But court filings unsealed last week, paired with new details about President Donald Trump's own knowledge of events, indicate a wide circle of advisers were aware that Flynn raised the issue when he spoke by phone to Moscow's envoy -- even as Pence reportedly remained in the dark.
The new questions raised by special counsel Robert Mueller's investigation signal what could be a pivotal moment in Pence's careful calibration of trying to keep a safe distance from the Russia probe even while maintaining his credibility for being left out of the loop by the West Wing.
Pence -- who was in charge of Trump's transition -- knew Flynn had contacted Russia, but was left unaware of the sanctions discussion, according to transition officials. It's led to anxiety within Pence's circle that he'll eventually be called to sit for an interview with Mueller.
"They are preparing for that," a person in Pence's orbit said, a sentiment echoed by another source close to the Vice President: "Chairing the transition would make it possible regardless of who it was."
Pence's spokeswoman pushed back on the notion his office is preparing for a potential interview.
"Nothing could be further from the truth. The vice president is focused on passing the largest tax cut in American history," Alyssa Farah, Pence's press secretary, told CNN on Tuesday.
Lawmakers also say Pence owes them answers on what he knew at the time.
"I think he has new questions to answer," said Sen. Richard Blumenthal, a Connecticut Democrat, who said he wanted Pence to appear before the Senate Judiciary Committee to explain what he knew at the time about Flynn's conversations with Russian officials.
In the days since Flynn's guilty plea was unveiled last week, seven people close to the vice president continue to maintain that Pence did not know Flynn spoke with Kislyak about Russian sanctions, despite being the head of the Trump transition.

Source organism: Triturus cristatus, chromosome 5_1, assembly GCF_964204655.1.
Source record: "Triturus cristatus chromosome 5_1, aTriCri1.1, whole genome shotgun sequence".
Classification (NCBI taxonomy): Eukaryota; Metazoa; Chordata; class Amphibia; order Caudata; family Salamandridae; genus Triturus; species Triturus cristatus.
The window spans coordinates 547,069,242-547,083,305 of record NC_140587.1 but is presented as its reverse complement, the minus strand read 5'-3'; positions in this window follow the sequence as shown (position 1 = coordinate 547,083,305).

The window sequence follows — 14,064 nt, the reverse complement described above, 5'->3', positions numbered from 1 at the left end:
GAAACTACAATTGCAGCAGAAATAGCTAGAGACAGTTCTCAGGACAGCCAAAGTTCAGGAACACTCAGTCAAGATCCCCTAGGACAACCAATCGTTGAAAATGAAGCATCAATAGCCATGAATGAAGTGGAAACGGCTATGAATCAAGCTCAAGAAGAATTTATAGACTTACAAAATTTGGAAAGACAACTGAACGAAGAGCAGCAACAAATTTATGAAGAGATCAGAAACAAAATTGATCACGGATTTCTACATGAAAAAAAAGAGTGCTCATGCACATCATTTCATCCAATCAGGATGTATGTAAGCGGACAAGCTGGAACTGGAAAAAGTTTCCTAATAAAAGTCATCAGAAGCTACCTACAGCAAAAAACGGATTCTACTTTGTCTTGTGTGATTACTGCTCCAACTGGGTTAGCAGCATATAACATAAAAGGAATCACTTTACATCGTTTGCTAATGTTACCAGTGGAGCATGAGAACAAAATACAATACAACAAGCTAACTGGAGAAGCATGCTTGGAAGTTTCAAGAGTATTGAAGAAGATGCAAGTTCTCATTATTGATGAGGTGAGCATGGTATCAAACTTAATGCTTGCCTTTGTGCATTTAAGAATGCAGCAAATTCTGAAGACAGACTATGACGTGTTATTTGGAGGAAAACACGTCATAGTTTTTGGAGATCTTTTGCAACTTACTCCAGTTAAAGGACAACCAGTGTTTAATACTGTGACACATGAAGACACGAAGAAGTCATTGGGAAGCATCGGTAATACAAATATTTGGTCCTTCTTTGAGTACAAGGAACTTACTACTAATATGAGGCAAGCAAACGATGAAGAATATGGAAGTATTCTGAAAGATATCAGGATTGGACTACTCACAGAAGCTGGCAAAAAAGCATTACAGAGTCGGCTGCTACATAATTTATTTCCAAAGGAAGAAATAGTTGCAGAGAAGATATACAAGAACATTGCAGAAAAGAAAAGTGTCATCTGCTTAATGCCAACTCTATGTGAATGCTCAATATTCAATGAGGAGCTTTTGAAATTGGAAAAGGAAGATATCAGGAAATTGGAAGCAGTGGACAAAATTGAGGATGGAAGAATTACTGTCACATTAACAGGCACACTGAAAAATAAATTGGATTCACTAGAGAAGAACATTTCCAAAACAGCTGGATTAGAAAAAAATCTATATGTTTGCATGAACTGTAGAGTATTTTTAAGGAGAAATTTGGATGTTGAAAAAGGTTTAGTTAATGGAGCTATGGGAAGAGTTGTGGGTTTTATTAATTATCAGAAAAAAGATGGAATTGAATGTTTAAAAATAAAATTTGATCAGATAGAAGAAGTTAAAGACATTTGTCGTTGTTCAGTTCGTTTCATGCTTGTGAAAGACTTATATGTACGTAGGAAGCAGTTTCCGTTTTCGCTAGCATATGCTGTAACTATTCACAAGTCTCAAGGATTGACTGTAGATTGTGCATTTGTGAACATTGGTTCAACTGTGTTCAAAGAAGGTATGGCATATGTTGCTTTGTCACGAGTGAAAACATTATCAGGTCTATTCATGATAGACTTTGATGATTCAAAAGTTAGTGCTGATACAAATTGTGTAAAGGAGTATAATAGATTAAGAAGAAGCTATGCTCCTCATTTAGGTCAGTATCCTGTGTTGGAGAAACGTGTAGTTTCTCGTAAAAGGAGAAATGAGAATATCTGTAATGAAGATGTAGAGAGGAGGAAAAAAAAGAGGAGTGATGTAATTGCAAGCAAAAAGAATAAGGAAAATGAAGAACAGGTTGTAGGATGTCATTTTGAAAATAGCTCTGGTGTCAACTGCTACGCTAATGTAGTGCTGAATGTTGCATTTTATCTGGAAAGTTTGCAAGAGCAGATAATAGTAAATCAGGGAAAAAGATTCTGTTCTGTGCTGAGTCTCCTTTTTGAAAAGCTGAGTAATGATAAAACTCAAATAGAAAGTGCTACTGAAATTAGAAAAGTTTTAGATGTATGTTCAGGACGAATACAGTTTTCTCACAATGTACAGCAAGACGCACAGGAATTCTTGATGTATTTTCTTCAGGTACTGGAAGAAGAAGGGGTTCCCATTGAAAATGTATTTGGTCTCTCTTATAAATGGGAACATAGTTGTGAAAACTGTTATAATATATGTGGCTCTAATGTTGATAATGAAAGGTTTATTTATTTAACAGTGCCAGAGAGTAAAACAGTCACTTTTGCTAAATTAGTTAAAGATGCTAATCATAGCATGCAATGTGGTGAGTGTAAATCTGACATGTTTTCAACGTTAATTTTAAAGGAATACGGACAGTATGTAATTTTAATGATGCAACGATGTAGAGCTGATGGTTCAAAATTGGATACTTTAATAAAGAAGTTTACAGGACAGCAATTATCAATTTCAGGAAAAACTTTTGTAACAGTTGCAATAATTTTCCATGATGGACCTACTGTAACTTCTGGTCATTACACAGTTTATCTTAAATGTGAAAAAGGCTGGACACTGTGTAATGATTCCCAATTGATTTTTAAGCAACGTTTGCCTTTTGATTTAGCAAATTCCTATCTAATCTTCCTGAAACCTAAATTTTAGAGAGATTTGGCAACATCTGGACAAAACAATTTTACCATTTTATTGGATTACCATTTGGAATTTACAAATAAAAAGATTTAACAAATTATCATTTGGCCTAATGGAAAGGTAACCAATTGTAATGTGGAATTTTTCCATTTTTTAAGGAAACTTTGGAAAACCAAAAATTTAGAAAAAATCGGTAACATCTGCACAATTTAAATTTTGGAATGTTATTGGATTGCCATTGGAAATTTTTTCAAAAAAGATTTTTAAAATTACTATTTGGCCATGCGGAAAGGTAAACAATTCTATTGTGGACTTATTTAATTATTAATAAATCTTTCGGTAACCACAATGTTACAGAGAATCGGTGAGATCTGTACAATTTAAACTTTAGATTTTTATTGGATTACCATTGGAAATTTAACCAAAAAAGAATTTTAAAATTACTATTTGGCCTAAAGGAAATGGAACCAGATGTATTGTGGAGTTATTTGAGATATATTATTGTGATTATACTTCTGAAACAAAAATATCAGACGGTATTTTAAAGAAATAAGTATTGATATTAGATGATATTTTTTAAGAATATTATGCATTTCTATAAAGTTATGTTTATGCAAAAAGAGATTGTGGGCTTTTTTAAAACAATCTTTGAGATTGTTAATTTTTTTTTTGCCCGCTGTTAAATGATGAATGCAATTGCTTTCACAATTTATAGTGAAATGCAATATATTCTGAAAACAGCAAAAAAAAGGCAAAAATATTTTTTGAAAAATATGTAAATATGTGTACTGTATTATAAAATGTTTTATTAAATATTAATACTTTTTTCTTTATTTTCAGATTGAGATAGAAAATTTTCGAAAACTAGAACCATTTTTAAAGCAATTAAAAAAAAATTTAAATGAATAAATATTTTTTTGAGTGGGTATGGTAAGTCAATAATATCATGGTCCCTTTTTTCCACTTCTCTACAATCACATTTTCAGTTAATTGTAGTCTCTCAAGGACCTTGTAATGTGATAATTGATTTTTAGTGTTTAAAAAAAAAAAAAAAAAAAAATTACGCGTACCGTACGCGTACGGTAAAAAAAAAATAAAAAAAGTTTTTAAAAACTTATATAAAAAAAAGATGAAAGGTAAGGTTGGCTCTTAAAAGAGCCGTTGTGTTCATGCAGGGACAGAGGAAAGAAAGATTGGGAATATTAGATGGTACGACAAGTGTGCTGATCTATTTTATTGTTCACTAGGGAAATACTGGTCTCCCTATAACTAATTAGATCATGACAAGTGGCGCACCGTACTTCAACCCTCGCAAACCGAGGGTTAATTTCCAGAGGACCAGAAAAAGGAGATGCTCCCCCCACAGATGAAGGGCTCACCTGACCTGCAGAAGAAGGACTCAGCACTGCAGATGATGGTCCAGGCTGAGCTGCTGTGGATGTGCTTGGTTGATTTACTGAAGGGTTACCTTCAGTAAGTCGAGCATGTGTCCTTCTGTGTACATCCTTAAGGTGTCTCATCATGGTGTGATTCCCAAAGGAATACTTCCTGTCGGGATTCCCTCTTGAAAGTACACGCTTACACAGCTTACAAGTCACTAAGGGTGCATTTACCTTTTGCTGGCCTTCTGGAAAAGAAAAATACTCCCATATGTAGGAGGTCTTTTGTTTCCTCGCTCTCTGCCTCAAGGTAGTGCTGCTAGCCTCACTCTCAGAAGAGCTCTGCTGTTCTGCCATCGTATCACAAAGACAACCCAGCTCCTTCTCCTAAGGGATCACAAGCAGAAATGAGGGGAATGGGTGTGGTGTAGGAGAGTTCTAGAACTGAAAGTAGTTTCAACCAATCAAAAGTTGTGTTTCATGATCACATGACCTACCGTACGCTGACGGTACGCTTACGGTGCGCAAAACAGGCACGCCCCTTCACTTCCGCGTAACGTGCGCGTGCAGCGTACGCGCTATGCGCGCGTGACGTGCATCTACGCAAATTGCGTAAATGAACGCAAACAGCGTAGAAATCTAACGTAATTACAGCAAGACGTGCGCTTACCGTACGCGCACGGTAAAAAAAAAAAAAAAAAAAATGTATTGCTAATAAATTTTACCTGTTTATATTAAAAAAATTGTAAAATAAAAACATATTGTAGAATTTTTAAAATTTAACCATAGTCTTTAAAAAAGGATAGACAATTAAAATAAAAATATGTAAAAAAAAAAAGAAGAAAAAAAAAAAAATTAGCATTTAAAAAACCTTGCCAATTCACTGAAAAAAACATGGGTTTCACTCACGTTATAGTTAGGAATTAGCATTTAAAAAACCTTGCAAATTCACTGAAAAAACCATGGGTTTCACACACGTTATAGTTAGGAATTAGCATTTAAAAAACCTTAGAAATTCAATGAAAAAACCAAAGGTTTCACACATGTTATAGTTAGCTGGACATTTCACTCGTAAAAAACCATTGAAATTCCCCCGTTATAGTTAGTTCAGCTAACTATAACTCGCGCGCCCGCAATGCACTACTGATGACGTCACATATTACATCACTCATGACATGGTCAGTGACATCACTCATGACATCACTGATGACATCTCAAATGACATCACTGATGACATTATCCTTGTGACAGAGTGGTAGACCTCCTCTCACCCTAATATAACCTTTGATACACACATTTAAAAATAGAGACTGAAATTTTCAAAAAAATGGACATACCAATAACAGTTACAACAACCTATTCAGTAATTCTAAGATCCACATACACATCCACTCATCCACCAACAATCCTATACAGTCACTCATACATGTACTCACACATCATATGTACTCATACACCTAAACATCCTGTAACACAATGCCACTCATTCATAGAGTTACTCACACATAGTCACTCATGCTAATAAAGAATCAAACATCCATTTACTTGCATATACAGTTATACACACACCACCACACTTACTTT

But among top transition officials, Pence would have been largely alone in his lack of knowledge. According to court filings released last week, Flynn spoke with "senior members of the Presidential Transition Team" about his conversations with Kislyak regarding the new US sanctions.
And Trump himself was told in January by the White House's chief lawyer that Flynn had misled the FBI and lied to Pence about his conversations with Kislyak. Flynn was fired on February 13.
An establishment Republican who served for 10 years as a US representative prior to serving as Indiana governor, Pence is among the most politically experienced members of Trump's administration, and has taken on a wide swath of responsibility, including maintaining relationships on Capitol Hill and making frequent trips abroad.
But despite of -- or perhaps because of -- his political acuity, Pence has remained largely oblivious to contacts between Trump officials and Russian operatives, at least according to his aides.
Aside from the Flynn episode, Pence's aides said he did not know Donald Trump Jr. met with a Russian lawyer who claimed to have damning information about Hillary Clinton. And his office similarly claimed that Pence wasn't aware of Trump Jr.'s contact with WikiLeaks in the closing days of last year's presidential campaign. The President's son is set to meet with congressional investigators Wednesday.
In multiple conversations with CNN, the officials sought to explain Pence's role in the transition, his reaction to the news that Flynn had lied to him and why he wasn't aware of Flynn's actions.
A former senior transition official explained that Pence was mostly concerned with "human resources" and personnel in his role as transition chairman, which included oversight of major Cabinet appointments. Another adviser to the vice president said he was focused on interviewing candidates for Senate-confirmable posts.
Two senior transition officials mentioned to CNN that Pence was slowly weened off of email during the transition period, another step to prepare him for his new role as vice president. One of the officials says that Pence's team actively tried to protect him from the various characters in Trump Tower and transition offices during that time period.